It’s easy to overlook NamNam Café. It’s tiny, you don’t hear a lot about it, and it’s off on a St. Matthews side street.
But you really shouldn’t miss it. It’s one of my favorite Vietnamese restaurants, even among a dozen strong competitors.
[During the Covid-19 closure of dine-in restaurants, NamNam is offering carryout and curbside pickup for phone orders. Diners may also arrange delivery via Postmates or DoorDash.]
I’d drop in to NamNam even more often if I didn’t have so many other places to go. When I recently noticed, though, that its menu now boasts organic chicken, grass-fed local beef and cage-free eggs, I knew it was time to return.
Decor in the two small rooms is simple but homey. The smaller front room is dominated by a large, charming street-art mural depicting two Vietnamese women watching a fierce dragon rising out a mountain lake. The addition to the left (watch out, it’s down a small step) is tightly filled with red booths and surrounded by thatched wall hangings and a pale-green scrim that softens the view of the parking lot.
NamNam owner-chef Dave Truong’s menu thoughtfully covers the Vietnamese culinary scene, with clear, brief English-language descriptions.
Starters include five appetizer rolls, both crispy fried (Imperial roll, $4) and rice-paper-wrapped rolls (priced from $5.50 for the all-veggie Buddha roll to $8.75 for a beef summer roll).
Salads range in price from $6 (with organic grilled pork or chicken) to $9.50 (with grilled shrimp). Four varieties of pho are priced from $10.50 (for pho ga chicken noodle or pho chay vegetarian) to $12 (for beef noodle pho with a combination of medium-rare grass-fed beef tenderloin, brisket, and Vietnamese meatballs).
The bill of fare spans 15 entrees, many of them offering a choice of beef, shrimp, chicken, pork, tofu, or grilled shrimp. There are noodle bowls, curries, Vietnamese crepes, fried rice, banh mi sandwiches, stir-fries, clay-pot dishes, and even Vietnamese-Mexican fusion tacos! Entree prices range from $7.50 (for a vegetarian taco) to $17 (for bo luc lac, the French-Vietnamese dish called shaking beef). All selections are clearly marked to denote vegetarian, gluten-free, and spicy dishes.
We noshed through two meals and didn’t encounter a single disappointment. Vietnamese iced coffee ($3.75) comes pre-made rather than in the traditional small drip pot at your table, but the tall glass of strong chicory coffee blended with sweet condensed milk poured over ice was still an appetizing way to get a caffeine shot.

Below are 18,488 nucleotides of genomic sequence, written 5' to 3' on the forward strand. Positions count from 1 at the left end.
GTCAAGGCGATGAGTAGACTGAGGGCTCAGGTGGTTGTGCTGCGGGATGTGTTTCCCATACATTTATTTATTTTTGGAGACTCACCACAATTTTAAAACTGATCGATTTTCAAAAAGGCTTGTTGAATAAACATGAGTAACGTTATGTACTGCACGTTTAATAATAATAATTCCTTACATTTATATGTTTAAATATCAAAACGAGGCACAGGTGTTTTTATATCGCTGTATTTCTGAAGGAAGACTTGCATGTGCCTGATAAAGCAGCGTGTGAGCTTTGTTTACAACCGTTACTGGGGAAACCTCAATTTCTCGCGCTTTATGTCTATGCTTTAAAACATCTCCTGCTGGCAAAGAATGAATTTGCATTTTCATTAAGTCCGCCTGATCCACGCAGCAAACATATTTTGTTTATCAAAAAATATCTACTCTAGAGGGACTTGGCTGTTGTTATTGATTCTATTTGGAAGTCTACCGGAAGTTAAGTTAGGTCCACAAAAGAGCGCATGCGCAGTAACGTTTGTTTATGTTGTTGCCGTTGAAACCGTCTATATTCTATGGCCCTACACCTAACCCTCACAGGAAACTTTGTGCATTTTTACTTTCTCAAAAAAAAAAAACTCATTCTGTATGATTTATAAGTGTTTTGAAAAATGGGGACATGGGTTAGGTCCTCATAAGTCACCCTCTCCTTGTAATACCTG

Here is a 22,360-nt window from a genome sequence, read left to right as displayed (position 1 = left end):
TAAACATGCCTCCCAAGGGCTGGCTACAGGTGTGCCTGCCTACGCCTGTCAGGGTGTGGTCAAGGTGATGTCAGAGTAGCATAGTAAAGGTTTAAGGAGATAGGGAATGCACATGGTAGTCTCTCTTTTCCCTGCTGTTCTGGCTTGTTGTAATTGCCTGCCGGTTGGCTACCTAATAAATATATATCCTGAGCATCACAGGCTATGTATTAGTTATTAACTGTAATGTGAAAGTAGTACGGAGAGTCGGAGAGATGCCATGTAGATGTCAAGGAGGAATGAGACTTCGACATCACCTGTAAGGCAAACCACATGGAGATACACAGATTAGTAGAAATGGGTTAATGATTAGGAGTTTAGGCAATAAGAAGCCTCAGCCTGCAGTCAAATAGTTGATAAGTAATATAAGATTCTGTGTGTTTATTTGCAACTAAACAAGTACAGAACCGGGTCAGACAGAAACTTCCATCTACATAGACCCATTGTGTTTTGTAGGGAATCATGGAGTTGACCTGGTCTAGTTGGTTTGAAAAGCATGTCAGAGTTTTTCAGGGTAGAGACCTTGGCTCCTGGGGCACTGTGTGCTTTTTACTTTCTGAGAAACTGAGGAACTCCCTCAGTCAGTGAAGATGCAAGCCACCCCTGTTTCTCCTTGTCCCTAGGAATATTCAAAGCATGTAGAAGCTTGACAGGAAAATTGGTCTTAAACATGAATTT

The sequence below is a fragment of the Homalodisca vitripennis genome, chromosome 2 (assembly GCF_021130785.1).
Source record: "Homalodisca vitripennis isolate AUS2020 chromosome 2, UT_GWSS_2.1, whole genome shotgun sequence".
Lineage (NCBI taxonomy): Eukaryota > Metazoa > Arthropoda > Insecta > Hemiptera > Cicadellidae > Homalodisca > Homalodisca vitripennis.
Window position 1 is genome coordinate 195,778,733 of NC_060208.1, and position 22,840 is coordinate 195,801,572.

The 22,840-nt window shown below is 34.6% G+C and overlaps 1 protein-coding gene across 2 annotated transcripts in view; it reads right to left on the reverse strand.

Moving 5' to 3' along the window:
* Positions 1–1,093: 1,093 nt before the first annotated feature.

The rice paper surrounding NamNam rolls ($8 for a pair) seemed a bit rubbery and hard to bite through, but the effort was rewarded with bits of sausage-like pork patty wrapped in crisp romaine, julienned carrots and cucumber and cold rice noodles, with thick hoisin-peanut butter sauce alongside.
The veggie-packed Buddha roll ($5.50 for a pair) contained similar ingredients, plus cilantro and bean sprouts, with rectangles of pressed, fried tofu standing in for the pork.
A pair of Vietnamese-accented tacos ($7.50) were filled with a veggie mix similar to that used in the rolls, topped with fried tofu, drizzled with fiery Sriracha aioli, and finished with thick slices of raw jalapeño and a mound of fresh cilantro. Tacos may also be topped with beef, chicken, or pork for a modest upcharge.
NamNam elevates the iconic Vietnamese shaking beef ($17) with local filet mignon from Stonecross Farms. Tender but rich and beefy, a good six ounces of meat was grilled with dark charred edges and drizzled with a light sesame-soy dressing. Excellent steamed white rice and a simple field-lettuces salad came alongside.
NamNam’s signature dish, Saigon Noodles ($11.50 with tofu), pictured at the top of the page, starts with thin rice noodles and adds a spicy yellow curry, crisp sliced nappa cabbage, carrots, scallions, and bean sprouts. with fresh cilantro on top. It comes with your choice of organic chicken, grass-fed beef, or tofu, and can’t be ordered with less than the medium heat that Southeast Asian curry paste imparts.
Two phos were both well-made and delicious, with deeply flavored, long-simmered broths.
The savory, consoling beef noodle pho ($10.75) ranked among the best phos I’ve eaten. A full bowl of clear, beefy, aromatic broth contained a large scoop of perfectly cooked rice vermicelli, topped with scallions and about 10 thin slices of tender and flavorful well-done brisket. Traditional pho accompaniments – lime wedges, raw jalapeno slices, Thai basil and raw bean sprouts – were served alongside.
Vegetarian pho ($10.50) was similar to the beef but with glass-clear, deeply savory veggie broth loaded with noodles, a garden of veggies, and a generous portion of firm tofu cubes.
Our first lunch was $44.26 (boosted a bit by the top-priced shaking beef) plus an $8.85 tip. My sister joined us for another midday visit, when we held the toll for three to $57.51 – including two $7 quarts of delicious chicken broth to go – plus a 20 percent tip.
Robin Garr’s rating: 89 points.
Noise level: Sound level varied a bit depending on the crowd during our two visits, but conversation was never difficult. The average sound was around 75dB, within the normal conversational range.)
Accessibility: The main section is accessible to wheelchair users, but a step down makes access to the side room problematical. The tiny unisex restroom is back a narrow hall that also appears difficult to negotiate in a wheelchair.